Running rings around the Imperial Palace

Running rings around the Imperial Palace

As a new generation of runners hits the streets, jogging around the Imperial Palace is booming -- for good reasons. Here is a guide to trying it yourself
imperial palace jogging
The Imperial Palace is like New York's Central Park if no one was allowed inside.

You may have noticed streams of runners zipping around the Imperial Palace lately. The path right in the city center has become one of the most popular and attractive places to go jogging in Tokyo.

The unofficial 'course' follows the path skirting the parameters of the Palace (you don't actually go into the grounds), along the way encountering the National Museum of Modern Art, the British Embassy and a distant Tokyo Tower. It's also lined with bushes and the spacious moat, meaning you can almost forget the cars on the other side.

To encourage you along the circuit there are even markers on the paving representing each of Japan's prefectures, so you feel like you're racing the length of the country.

Why is it so popular? It's green, safe even at night (there are lots of police, of course), and no doubt its popularity is self-inducing -- people come to the Palace to run with other people, novices and marathon veterans alike. The whole loop is an exact five kilometers, which makes keeping track simple. Jogger Kenji Nakamura tells us, "The Palace is perfect for a weekend run. It's really green and one lap is just the right distance for a non-serious runner like me."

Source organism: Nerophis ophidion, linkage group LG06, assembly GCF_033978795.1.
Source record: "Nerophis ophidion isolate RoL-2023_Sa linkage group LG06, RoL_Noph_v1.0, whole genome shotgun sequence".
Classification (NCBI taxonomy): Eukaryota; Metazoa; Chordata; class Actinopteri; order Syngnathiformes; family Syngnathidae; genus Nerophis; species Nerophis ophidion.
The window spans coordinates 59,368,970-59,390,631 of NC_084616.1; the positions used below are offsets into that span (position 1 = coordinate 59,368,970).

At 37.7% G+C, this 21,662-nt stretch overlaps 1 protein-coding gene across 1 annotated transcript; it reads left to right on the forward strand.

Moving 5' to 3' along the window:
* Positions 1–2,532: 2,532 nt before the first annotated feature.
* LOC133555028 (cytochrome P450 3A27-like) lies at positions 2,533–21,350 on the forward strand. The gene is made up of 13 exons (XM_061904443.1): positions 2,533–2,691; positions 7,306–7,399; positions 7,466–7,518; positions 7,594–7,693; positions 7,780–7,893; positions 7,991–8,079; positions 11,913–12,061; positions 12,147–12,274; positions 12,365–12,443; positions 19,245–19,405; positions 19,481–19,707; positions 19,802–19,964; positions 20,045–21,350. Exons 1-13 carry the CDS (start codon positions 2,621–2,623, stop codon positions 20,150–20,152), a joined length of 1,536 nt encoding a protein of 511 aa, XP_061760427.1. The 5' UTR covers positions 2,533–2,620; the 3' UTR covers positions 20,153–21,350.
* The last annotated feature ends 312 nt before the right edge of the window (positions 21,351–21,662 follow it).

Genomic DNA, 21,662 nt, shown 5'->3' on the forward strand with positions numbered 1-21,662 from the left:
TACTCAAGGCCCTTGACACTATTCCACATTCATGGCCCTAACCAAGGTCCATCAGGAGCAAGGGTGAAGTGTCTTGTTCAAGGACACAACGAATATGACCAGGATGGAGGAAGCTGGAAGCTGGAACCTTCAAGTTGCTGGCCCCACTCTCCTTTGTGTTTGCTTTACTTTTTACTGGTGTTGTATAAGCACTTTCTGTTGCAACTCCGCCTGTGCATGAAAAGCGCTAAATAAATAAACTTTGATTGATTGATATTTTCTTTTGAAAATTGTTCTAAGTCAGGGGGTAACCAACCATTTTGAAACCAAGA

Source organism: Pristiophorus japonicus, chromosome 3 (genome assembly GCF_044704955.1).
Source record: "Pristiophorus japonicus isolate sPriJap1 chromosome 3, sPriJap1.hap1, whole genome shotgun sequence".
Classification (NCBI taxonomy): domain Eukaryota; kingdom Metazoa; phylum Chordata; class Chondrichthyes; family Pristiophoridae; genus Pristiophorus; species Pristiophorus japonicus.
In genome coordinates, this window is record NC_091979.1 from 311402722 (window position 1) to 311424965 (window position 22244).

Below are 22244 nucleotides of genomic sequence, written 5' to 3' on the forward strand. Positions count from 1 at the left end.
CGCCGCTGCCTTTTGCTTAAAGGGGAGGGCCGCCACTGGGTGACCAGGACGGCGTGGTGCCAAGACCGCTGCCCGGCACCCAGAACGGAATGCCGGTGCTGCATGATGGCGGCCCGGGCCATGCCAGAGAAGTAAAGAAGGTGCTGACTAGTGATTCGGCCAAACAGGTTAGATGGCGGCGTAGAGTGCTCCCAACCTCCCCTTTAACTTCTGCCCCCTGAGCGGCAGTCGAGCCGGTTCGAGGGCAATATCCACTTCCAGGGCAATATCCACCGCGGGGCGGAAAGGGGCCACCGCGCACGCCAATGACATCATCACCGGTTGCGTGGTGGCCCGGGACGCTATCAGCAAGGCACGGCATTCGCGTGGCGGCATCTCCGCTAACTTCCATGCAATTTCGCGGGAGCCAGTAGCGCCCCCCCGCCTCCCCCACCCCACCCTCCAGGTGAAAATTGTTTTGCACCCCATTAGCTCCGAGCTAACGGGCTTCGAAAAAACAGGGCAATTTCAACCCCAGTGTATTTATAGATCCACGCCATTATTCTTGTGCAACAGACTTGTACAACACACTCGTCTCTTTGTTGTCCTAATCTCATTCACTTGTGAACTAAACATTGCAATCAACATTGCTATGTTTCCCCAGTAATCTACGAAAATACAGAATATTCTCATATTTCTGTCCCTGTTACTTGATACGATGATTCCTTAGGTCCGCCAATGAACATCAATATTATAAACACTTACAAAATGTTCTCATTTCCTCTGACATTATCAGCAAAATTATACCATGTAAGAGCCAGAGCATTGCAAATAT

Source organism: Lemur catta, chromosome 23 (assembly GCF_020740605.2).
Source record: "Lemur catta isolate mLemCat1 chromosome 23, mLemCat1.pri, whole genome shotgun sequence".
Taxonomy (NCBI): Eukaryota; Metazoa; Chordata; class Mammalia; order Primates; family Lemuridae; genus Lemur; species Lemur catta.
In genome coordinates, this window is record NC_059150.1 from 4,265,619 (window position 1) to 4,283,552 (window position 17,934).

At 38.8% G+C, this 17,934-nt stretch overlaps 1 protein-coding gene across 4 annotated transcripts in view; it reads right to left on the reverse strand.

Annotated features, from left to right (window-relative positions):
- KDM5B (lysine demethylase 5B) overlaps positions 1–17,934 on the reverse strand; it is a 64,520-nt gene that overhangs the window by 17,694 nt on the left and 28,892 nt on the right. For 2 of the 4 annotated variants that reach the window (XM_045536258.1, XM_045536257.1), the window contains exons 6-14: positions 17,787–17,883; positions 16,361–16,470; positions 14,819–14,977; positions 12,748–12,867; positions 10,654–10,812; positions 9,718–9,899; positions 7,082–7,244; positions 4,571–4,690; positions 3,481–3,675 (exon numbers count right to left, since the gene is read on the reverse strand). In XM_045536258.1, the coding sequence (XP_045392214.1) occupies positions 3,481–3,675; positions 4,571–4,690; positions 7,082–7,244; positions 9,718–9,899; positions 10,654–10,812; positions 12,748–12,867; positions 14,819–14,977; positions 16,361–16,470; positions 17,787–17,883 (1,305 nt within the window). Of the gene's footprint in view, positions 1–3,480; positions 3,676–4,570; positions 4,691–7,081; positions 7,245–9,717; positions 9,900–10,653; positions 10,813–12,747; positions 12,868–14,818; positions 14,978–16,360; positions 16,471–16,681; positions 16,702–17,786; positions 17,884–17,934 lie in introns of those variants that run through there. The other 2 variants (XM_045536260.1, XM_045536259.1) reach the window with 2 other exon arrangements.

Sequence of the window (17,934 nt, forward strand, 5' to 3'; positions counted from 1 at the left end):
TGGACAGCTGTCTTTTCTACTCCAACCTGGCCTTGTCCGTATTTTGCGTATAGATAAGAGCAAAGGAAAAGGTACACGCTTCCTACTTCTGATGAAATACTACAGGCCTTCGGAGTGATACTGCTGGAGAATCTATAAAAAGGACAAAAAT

You can reach the running area easily too: From Otemachi, Hibya or Kudanshita stations, it's just a few minutes walking, or and is almost direct from Nijubashi, Takebashi or Sakuradamon stations.

What's more, this being Japan, convenience is paramount. On top of the toilets, water fountains and vending machines along the route, changing room facilities have sprung up in Jinbocho and Koujimachi so office workers can go for a jog before work or during their lunch break.

The weekend, however, is still when the circuit is most crowded, and etiquette and the size of the path demands you run in single file in a counter-clockwise direction. But here's a tip: Go in the evening or at night when there's far less people, and you can run clockwise, awarding you a great heads-on view of Tokyo Tower.

Imperial Palace: Chiyoda 1-1, Chiyoda-ku, tel. 03 3213 1111

Runners Station Koujimachi: Koujimachi 4-8-1, Chiyoda-ku, tel. 03 5275 0089,

Runners Station Jinbocho: Jinbocho 3-11-1, Kanda, Chiyoda-ku, tel. 03 3264 0089,